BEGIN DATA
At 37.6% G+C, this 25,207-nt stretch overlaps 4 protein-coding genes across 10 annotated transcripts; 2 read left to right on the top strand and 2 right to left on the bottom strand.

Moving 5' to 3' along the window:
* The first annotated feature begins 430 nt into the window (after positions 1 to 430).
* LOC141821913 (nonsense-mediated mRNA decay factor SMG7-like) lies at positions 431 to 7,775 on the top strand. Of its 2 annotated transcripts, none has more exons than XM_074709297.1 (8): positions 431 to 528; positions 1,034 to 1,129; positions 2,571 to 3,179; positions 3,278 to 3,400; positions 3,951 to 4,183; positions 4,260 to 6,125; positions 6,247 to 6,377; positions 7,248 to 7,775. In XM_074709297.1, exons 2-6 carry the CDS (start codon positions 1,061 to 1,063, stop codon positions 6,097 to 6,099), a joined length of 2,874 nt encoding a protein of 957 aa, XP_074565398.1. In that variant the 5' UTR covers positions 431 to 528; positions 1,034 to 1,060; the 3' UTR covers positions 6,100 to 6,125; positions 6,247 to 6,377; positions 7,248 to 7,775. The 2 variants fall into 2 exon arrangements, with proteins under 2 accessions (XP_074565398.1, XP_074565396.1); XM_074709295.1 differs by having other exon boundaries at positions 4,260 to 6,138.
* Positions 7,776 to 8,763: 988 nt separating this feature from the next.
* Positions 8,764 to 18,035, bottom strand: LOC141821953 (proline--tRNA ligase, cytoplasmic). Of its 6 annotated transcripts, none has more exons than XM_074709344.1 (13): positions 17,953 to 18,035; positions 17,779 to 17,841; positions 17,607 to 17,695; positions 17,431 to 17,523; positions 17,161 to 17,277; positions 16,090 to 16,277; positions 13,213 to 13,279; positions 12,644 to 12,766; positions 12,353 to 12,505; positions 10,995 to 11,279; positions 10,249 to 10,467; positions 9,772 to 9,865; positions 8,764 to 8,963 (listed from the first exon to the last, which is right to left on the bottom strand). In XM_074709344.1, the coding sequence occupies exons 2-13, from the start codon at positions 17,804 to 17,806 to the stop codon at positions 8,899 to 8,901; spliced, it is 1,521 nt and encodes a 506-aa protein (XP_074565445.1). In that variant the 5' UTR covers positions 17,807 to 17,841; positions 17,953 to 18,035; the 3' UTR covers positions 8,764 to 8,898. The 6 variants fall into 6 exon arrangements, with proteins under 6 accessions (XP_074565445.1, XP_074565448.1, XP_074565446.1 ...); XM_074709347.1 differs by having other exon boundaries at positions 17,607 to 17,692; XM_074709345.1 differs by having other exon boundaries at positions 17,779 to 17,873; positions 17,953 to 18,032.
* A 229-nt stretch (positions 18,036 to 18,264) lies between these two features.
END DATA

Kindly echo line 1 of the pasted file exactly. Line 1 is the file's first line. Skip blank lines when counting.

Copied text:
At 37.6% G+C, this 25,207-nt stretch overlaps 4 protein-coding genes across 10 annotated transcripts; 2 read left to right on the top strand and 2 right to left on the bottom strand.